chef Manny.jpg
Photo by Geoffrey Smith
Chef Manny takes South-of-the-Border fare to new places by using great local ingredients.
Have you tried the pinche good food at


SoCal-Bred Poquitos Chef's Got Your Goat

chef Manny.jpg
Photo by Geoffrey Smith
Chef Manny takes South-of-the-Border fare to new places by using great local ingredients.
Have you tried the pinche good food at Poquitos on Capitol Hill? That's some fine So Cal-influenced-Northwest-farm-to-table-inspired fare there. And we're tipping our cap to chef Manny Arce on that front.

The native from the Golden State infuses the menu at this not-your-typical-Mexican restaurant with a fine dining sensibility. In this week's Grillaxin Q&A, chef Manny fills us in on his mission to create dishes that showcase local ingredients, including a goat dish called birria.

SW: Tell us about your culinary background. Was there a meal or a bite that made you want to become a chef?

I don't have a culinary background, I just thought, hey this sounds like fun, I'll be a chef. Kidding! I started cooking during high school at an independent pizza place owned by a young surfer. The job allowed me to hangout with my friends and make money. When I graduated high school, I realized cooking was something I really enjoyed and held my attention, so I decided to go to culinary school (Le Cordon Bleu College of Culinary Arts Los Angeles, located in Pasadena).

Read more on the jump!

I graduated, worked at few independent restaurants, traveled, came home and realized, "Hey, I need to start making some real money." So I took a corporate job working for Compass Group as a sous chef in San Diego. Another opportunity and my wife brought me to Seattle. I started another corporate job. I also staged at Union with Ethan Stowell and Jason Stoneburner and realized this was more of the direction I wanted to take my career.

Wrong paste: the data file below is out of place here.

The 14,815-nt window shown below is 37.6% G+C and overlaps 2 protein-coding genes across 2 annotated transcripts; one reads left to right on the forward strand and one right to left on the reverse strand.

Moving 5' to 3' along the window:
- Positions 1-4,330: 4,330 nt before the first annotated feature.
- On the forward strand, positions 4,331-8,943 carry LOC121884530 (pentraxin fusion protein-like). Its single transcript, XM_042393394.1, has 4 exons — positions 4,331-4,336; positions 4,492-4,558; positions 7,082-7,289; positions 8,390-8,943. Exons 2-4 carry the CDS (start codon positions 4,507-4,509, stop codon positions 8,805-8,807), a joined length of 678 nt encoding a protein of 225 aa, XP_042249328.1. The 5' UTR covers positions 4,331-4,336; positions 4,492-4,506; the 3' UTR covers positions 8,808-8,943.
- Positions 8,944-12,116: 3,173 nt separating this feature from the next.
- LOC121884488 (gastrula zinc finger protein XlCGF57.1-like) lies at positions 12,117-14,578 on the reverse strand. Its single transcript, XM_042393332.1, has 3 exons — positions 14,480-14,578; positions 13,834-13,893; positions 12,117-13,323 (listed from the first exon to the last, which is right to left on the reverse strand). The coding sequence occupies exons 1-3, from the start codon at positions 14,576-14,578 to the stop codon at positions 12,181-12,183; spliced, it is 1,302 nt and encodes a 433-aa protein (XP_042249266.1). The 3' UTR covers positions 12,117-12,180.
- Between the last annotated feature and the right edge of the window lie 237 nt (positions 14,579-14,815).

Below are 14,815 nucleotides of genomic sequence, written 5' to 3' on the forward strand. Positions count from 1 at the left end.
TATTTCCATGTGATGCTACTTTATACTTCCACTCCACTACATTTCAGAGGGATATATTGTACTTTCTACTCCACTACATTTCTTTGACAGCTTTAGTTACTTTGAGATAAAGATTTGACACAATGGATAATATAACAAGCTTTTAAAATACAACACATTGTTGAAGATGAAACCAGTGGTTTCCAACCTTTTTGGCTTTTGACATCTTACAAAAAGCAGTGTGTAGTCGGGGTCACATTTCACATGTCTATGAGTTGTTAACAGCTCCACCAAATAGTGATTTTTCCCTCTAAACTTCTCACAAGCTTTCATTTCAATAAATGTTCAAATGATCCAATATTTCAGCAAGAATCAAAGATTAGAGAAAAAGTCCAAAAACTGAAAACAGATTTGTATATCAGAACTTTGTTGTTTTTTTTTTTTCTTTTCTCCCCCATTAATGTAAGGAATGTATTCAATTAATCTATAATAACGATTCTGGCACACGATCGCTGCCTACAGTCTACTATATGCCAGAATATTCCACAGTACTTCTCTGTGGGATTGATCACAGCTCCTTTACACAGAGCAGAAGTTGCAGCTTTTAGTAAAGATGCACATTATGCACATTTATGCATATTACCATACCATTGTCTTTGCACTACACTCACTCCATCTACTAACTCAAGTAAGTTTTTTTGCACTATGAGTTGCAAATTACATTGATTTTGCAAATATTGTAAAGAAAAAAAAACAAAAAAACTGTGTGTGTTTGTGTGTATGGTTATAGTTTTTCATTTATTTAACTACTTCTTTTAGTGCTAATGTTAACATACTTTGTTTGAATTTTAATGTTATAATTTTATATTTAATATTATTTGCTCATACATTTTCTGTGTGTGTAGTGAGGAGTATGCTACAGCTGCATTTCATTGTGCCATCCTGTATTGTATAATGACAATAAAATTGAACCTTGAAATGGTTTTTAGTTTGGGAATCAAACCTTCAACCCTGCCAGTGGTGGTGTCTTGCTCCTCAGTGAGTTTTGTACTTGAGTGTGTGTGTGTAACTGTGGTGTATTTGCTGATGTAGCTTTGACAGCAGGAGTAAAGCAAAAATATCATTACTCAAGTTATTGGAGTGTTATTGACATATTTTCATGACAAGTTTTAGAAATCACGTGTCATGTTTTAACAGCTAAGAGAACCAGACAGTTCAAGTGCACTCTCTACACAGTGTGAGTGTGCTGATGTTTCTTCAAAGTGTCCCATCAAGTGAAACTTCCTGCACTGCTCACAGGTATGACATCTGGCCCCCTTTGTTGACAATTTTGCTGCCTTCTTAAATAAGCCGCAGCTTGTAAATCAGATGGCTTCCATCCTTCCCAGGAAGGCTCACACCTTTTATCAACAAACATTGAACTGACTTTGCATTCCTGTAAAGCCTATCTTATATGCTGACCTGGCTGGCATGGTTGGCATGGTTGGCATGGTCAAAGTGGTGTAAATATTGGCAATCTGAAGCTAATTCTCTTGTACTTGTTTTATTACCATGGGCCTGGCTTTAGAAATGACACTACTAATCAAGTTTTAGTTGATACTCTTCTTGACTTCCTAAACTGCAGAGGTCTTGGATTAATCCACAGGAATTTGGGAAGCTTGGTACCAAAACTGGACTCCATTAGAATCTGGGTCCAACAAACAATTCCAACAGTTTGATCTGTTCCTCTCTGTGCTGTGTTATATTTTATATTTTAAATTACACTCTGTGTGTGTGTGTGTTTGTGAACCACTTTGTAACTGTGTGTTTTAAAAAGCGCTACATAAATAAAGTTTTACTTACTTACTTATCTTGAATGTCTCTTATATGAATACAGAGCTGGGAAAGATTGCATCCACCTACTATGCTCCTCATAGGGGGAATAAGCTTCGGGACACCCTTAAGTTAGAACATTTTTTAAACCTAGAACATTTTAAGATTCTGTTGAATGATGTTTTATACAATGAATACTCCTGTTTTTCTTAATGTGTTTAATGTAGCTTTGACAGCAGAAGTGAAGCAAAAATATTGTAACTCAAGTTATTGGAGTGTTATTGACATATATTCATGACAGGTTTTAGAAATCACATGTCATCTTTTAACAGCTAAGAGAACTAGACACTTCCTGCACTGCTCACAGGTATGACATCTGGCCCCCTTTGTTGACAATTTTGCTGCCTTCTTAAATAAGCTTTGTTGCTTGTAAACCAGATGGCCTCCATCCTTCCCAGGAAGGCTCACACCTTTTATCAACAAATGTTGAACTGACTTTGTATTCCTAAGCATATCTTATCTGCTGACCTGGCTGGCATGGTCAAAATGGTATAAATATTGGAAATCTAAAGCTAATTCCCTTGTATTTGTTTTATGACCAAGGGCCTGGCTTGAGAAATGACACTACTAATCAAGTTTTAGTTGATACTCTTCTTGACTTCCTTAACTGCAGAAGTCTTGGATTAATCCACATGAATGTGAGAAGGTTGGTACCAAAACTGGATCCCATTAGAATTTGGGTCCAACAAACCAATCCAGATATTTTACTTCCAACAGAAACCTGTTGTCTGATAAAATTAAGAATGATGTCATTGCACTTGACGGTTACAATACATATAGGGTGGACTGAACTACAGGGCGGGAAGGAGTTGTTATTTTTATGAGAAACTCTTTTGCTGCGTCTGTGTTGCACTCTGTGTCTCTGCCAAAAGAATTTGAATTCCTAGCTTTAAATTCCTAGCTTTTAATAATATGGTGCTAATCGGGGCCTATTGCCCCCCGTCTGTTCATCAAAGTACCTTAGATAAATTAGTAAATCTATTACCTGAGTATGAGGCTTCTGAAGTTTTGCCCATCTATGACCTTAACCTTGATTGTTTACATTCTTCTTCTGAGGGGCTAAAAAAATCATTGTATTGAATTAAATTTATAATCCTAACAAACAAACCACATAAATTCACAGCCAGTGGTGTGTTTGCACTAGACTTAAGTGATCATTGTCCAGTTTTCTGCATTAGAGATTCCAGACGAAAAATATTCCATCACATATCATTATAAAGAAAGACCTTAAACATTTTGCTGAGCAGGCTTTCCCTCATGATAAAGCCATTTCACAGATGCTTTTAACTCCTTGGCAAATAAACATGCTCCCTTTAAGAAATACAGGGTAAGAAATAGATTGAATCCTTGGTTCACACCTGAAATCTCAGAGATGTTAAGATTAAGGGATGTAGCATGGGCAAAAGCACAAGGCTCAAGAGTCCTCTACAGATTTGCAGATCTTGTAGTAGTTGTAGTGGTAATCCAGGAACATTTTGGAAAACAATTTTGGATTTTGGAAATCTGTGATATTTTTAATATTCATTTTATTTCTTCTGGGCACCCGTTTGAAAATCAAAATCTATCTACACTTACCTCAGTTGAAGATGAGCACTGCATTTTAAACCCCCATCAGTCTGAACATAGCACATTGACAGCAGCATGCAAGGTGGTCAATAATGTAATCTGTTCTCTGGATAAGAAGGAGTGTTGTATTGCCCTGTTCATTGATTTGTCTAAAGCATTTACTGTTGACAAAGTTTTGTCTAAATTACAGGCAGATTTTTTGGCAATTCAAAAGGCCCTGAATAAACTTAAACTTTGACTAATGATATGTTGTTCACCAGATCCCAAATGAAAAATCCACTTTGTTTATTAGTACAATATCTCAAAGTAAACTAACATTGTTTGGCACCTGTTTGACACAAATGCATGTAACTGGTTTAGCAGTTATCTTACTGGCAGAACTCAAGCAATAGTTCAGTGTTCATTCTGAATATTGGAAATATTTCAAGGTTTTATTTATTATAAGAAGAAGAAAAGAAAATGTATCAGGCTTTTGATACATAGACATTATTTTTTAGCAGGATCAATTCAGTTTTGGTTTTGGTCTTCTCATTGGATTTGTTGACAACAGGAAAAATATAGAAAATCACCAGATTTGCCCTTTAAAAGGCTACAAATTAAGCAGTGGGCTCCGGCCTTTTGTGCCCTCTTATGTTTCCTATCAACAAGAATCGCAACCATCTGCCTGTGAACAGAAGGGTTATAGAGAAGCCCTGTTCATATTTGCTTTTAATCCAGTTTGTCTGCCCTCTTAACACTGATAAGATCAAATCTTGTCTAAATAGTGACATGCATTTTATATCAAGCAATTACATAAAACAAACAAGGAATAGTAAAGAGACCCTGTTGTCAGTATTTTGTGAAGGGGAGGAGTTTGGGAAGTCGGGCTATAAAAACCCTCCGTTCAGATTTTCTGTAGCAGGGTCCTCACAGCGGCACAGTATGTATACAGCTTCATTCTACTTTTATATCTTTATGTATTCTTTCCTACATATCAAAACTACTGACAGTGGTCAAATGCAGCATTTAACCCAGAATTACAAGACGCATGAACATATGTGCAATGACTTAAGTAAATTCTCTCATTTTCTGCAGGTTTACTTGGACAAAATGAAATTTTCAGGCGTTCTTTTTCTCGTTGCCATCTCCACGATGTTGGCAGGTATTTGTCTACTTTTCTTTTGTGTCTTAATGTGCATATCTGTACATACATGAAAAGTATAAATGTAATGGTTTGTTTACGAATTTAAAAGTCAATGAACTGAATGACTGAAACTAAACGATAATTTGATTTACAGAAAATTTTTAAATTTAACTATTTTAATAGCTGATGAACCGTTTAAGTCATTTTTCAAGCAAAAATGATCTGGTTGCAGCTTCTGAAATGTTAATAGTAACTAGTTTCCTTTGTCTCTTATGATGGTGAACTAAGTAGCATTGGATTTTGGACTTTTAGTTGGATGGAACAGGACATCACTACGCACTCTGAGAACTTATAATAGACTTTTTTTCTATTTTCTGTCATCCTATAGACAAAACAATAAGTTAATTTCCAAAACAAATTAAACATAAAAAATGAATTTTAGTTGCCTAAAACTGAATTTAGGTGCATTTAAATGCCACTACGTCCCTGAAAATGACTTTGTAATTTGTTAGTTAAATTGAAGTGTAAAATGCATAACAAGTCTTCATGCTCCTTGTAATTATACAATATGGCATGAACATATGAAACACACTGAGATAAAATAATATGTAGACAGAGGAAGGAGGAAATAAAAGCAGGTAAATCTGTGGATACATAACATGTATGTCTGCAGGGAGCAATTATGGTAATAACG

So many chefs talk about being influenced by their grandmothers. What if granny's a lousy cook?

Grandma was an amazing cook, but honestly, I started cooking to feed myself. Both my parents worked a lot so, the influence came from just wanting to eat interesting food instead of frozen TV dinners or fast food.

What was the process for developing the menu at Poquitos?

Well, I grew up in San Diego, Calif., so a lot of ideas came from memories of food I had eaten down there, as well as from many family vacations to Mexico -- mainly coastal cities and beach towns. Also, there were menu items that (owners) James and Deming wanted to see, a lot of time was spent researching and finding specific chiles and spices. As far as sourcing, there is an abundance of quality produce (Alvarez Farms, Full Circle Farms, Willy Greens, to name just a few). The same goes for livestock with Mad Hatcher, Carlton Farms, Painted Hills.

Why has it taken ethnic restaurants so long to catch on to the whole farm-to-table thing?

Well, quite honestly, quality and sustainable meat and produce cost more, and ethnic food is mostly always deemed as cheap. That's usually because most ethnic foods are peasant food -- or the common people food, and are usually made with the cheapest cuts of meat or scraps.

Are you a fussy eater?

Not at all, I'm pretty adventurous.

What kind of restaurant does Seattle need more of? How about less of?

That's really all a personal opinion. I don't need to elaborate on that, but there is definitely enough pizza in this town, as well as pho.

Poquitos is already famous for its margaritas. Why is there no menudo on the menu to cure the hangovers we're gonna get drinking those?

I tried menudo on the menu as a special, granted it was in the middle of summer and it didn't sell. But maybe I'll give it another shot.

What is it about menudo that makes it a hangover cure?

It's really just a feel-good meal.

You've got some great tattoos. Do you think Seattle is the most tattooed chef city in the world?

I think Portland gives us a run for our money, but they're definitely more accepted here.

What would you order if you were sitting down for your first meal at Poquitos?

I'd order the Birria - not a lot of people are serving goat, and we get ours from Quilceda farms, which produces a great product.

Check back for part two of this week's Grillaxin for a recipe from chef Manny.

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